A LOOK AT POSSIBLE FUTURE TRENDS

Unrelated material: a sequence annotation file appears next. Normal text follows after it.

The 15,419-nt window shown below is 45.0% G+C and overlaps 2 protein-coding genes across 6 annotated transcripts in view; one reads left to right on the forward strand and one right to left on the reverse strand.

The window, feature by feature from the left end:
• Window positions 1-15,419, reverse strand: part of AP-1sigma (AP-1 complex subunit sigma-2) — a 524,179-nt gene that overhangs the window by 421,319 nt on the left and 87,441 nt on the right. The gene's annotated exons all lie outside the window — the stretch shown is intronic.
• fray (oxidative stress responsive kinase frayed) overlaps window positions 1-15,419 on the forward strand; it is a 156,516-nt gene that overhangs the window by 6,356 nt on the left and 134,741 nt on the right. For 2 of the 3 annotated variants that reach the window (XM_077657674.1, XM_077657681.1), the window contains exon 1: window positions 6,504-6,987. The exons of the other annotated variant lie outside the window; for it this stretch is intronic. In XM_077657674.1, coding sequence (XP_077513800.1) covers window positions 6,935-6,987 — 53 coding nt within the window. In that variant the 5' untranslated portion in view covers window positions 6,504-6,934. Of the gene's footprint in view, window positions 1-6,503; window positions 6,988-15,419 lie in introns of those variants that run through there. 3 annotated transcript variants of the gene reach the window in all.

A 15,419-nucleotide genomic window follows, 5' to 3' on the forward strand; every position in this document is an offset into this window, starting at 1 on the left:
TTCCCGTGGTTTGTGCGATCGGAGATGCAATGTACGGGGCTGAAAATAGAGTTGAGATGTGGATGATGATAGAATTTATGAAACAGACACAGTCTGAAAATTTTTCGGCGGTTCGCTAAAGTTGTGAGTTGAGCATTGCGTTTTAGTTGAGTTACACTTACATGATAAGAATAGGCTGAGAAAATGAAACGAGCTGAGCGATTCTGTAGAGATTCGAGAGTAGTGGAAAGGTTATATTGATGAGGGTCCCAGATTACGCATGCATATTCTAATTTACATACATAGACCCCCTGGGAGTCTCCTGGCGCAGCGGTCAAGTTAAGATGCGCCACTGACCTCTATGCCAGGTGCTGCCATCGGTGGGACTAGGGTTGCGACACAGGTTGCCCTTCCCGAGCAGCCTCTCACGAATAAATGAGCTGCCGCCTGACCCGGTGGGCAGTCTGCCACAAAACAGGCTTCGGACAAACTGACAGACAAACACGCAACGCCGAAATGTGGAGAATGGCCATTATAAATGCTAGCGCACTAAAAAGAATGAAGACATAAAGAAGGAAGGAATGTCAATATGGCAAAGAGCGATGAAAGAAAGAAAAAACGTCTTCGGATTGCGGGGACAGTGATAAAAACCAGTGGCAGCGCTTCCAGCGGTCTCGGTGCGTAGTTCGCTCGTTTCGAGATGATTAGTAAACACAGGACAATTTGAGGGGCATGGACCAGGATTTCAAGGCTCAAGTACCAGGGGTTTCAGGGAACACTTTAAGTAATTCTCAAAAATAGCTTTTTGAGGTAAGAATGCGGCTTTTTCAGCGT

In the future the industry is likely to become more sophisticated and therefore wax and its quality control will increase in sophistication also. The wax of the future should be a low price, high quality material that can be reclaimed. In a competitive world it would be good to think wax manufacturers could aim to achieve this ideal. However, the reality of the situation is that with increased emphasis on understanding properties and quality control a compromise must be made on cost depending largely on the nature of the casting to be produced, the process used and the market the foundry is operating in. Let us consider in a little more detail some of the trends that could develop in the future. Quality control of investment casting wax With further future development it would seem essential even greater emphasis is placed on quality control of wax. In previous section the properties of wax and their importance to wax pattern production was discussed. Now we can say it equally important to monitor these properties by both manufacturer and foundry using a strict quality control procedure. When a foundry produces wax patterns it will usually do so against set machine and die parameters for specific patterns. • Wax temperature in injection machine • Nozzle temperature • Die and/ or platen temperature • Injection pressure • Flow control • Injection and hold time etc. If there is a variation in material specification such as congealing point, penetration and viscosity and the foundry has not been informed, then a considerable amount of time can be wasted producing reject patterns before the machine variables are adjusted satisfactorily. A concise quality control system should overcome this and help to reduce any wasted time and cost. Most associations or institutes would issue their own recommended test methods. They are sometimes varied by individual manufacturing companies but as long as the manufacturer and foundry are looking at the same test methods, this is not critical. Melting point (drop point): “The melting point is the temperature at which a drop of the sample detaches itself from the main bulk.” Congealing point: “Congealing point is that temperature at which molten wax, when allowed to cool under prescribed conditions, ceases to flow.”